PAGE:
Long-term affordability—increasing limited-equity ownership opportunities (a la Dos Pinos, etc.) allows a much broader swath of the economic spectrum to gain equity and improve their economic station.
The City should enforce the existing ordinance and be consistent in its expectations from developers. In the current environment, projects and modifications to affordable housing are approved on an ad-hoc basis, which creates great inconsistencies in affordable housing inventory. Affordable housing requirements exist for proposed development projects and enforcing these requirements would create more certainty for developers and add to the affordable housing supply.
Approval of the Downtown Plan with a focus on densification and building up would create more opportunities for affordable housing units. If we truly value equity and inclusivity, then the best way forward is to have a diverse plan that leads to more affordable units on the ground.
Expanding the Housing Trust Fund will support a wide variety of affordable housing development. Slight increases in development impact fees, allocating Transient Occupancy Tax (TOT) dollars to this fund, and re-exploring the $50 social services parcel tax that was proposed by Mayor (Robb) Davis are several options to explore. While as a small business owner I recognize the economic impact of the pandemic on all businesses, cities of comparable size in California have much higher in-lieu fees and this is a realistic approach to building more affordable housing.
Council should work to address the anti-development culture. There is a tremendous amount of misunderstanding about how much affordable housing single development projects generate. A social services parcel tax, which would generate $1.5 million a year, will open new and more sustainable ways to fund affordable housing.
Things like affordable rent by the bed allows property owners to charge higher prices for a unit by increasing the occupancy of a two bedroom to four people for instance. This is unacceptable. The current affordable housing ordinance offers too much flexibility and opportunities for developers to get around providing units at affordable prices. Building market rate housing in Davis will make money. Period. Rents and housing appreciation are so high, and vacancy rates so low that we can and should ask more of developers and current development.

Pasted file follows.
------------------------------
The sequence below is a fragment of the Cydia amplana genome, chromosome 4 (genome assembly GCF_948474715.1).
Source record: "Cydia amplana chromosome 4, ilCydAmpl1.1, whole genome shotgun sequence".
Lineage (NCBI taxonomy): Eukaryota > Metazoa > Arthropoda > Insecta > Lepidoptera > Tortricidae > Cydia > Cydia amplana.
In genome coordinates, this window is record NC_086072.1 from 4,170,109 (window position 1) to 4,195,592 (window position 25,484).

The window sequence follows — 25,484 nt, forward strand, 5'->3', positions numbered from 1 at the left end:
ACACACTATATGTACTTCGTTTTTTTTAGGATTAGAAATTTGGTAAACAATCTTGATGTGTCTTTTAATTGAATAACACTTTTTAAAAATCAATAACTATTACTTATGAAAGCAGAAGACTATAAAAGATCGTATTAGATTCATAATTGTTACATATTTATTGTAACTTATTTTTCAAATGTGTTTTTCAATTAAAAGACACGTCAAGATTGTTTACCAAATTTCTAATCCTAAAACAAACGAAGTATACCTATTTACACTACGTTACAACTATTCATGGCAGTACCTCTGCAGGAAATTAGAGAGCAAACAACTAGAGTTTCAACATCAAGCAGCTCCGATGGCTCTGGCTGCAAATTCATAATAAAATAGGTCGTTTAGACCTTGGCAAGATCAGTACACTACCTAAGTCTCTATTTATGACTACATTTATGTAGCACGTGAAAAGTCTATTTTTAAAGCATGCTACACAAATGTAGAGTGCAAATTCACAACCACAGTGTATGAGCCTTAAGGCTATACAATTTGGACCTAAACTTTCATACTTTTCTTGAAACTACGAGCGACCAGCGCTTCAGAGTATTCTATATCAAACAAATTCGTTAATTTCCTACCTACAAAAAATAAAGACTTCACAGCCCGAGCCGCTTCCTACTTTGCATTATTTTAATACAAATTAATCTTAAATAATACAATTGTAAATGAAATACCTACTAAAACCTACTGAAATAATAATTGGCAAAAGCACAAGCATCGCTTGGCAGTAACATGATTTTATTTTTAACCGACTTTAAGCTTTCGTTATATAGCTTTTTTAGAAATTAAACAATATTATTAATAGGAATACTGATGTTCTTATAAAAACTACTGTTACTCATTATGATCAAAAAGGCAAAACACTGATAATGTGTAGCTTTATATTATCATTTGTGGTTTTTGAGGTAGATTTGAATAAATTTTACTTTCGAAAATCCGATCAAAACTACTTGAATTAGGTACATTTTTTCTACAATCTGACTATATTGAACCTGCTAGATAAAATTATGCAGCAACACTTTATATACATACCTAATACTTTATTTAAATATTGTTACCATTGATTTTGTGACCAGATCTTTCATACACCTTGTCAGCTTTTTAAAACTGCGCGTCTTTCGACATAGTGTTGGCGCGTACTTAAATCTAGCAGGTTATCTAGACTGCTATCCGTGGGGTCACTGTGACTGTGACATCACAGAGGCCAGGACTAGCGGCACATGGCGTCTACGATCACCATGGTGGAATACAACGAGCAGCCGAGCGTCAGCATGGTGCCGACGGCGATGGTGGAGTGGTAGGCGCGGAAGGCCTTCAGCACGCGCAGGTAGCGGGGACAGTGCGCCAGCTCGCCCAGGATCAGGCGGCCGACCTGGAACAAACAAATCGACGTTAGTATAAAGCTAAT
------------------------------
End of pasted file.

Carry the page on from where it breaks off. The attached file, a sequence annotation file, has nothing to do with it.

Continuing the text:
I would recommend a simplified affordable housing ordinance for rentals that includes the following or something similar.
- 25% of rented units going to households making less than 120% of Yolo median income with price capped at 75% of market rate and
- 10%* of rented units going to households making less than 80% of Yolo median income with price capped at 50% of market rate.
This should be for new development as well as existing rentals. Anyone who owns 4 or more units is subject to (1) and anyone who owns 10 or more units is subject to (2). If a property does not comply in each month, fees would apply. For example, a fee of $1000 per occupied out of compliance unit.
The ideal (and most affordable) way to build housing in Davis (and elsewhere) would be through democratically controlled and publicly funded projects. At the moment, however, most projects in Davis are private and for-profit. Despite this, we still can, and must, hold these projects and their developers accountable to the needs and standards of the City, especially around affordability. Using capitalist market forces (potentially in conjunction with densification) to address affordability might have some limited uses under the current economic and political system but direct pressure and requirements need to be a major component of our affordability plan.
One way to begin doing this is by strengthening our affordable housing ordinance, preferably by increasing the required percentages of Affordable units in housing developments but, at the very least, by closing loopholes. One major loophole that needs to be addressed is developers paying in-lieu fees rather than actually building Affordable housing. These fees are beneficial to both the City and the developer under certain circumstances but need to be increased substantially. Furthermore, actual construction of Affordable units must be prioritized.
Another major loophole is by-the-bed “Affordability” in doubles where it’s questionable whether this is really any cheaper than renting a single market-rate room and splitting the cost between two people (I would be fine with by-the-bedroom, which is different than by-the-bed, Affordability under applicable circumstances though). Finally, I think any Affordability plans need to involve Affordability that’s representative of the project’s bedroom arrangement.
Talking to voters across District 5 and the City, it is clear there are numerous definitions of “affordable.” We need to utilize the Housing Element process to get a mutual understanding of the term.
There is state defined Affordable (capital A) and “market-rate” affordable. I would advocate updating the Affordable Housing Ordinance based reflective of the data gathered during the Housing Element Update, including community input as to what is the right focus.
Personally, I think we need to be more thoughtful about placement of Affordable housing in relation to the type of housing—extremely low, very low and low income.
The breakdown of the 30% required Affordable units for new developments should be distributed according to location and availability of services. Not only should Affordable housing in Davis be distributed throughout the City, it should also be located near grocery stores and community amenities.
My focus is on people and not simply a door count. As to funding, we should maintain a set threshold of an agreed upon percentage within new developments along with an option for in-lieu fees where location and use is incompatible.
In addition to in-lieu fees, I want to explore real investments into a Housing Trust Fund to augment Affordable housing and provide down payment assistance for market-rate affordable.
Potential sources include leveraging city property, a portion of TOT, and a dedicated fee from real estate transactions, as well as lobbying the state to revisit redevelopment around affordable housing.